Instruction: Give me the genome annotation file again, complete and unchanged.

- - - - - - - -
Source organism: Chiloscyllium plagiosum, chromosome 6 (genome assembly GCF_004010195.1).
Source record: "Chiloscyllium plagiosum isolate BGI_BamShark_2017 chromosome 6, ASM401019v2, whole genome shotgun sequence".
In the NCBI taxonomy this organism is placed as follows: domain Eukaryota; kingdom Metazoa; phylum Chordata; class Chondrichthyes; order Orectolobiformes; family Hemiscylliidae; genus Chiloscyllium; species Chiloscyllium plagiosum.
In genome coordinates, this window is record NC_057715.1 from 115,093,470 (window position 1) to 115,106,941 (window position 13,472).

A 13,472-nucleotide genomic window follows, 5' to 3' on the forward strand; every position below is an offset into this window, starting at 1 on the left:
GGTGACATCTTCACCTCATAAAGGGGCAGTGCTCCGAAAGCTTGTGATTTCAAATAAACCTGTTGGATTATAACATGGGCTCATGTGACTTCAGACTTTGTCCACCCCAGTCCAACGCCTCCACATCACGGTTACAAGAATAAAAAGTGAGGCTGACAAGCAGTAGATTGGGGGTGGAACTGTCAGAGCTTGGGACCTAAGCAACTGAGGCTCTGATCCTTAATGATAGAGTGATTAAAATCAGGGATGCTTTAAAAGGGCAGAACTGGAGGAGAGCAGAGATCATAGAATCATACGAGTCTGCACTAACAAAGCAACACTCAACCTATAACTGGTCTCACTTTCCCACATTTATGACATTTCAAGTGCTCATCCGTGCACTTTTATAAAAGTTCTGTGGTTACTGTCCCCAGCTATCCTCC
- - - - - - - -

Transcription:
Source organism: Chiloscyllium plagiosum, chromosome 6 (genome assembly GCF_004010195.1).
Source record: "Chiloscyllium plagiosum isolate BGI_BamShark_2017 chromosome 6, ASM401019v2, whole genome shotgun sequence".
In the NCBI taxonomy this organism is placed as follows: domain Eukaryota; kingdom Metazoa; phylum Chordata; class Chondrichthyes; order Orectolobiformes; family Hemiscylliidae; genus Chiloscyllium; species Chiloscyllium plagiosum.
In genome coordinates, this window is record NC_057715.1 from 115,093,470 (window position 1) to 115,106,941 (window position 13,472).

A 13,472-nucleotide genomic window follows, 5' to 3' on the forward strand; every position below is an offset into this window, starting at 1 on the left:
GGTGACATCTTCACCTCATAAAGGGGCAGTGCTCCGAAAGCTTGTGATTTCAAATAAACCTGTTGGATTATAACATGGGCTCATGTGACTTCAGACTTTGTCCACCCCAGTCCAACGCCTCCACATCACGGTTACAAGAATAAAAAGTGAGGCTGACAAGCAGTAGATTGGGGGTGGAACTGTCAGAGCTTGGGACCTAAGCAACTGAGGCTCTGATCCTTAATGATAGAGTGATTAAAATCAGGGATGCTTTAAAAGGGCAGAACTGGAGGAGAGCAGAGATCATAGAATCATACGAGTCTGCACTAACAAAGCAACACTCAACCTATAACTGGTCTCACTTTCCCACATTTATGACATTTCAAGTGCTCATCCGTGCACTTTTATAAAAGTTCTGTGGTTACTGTCCCCAGCTATCCTCC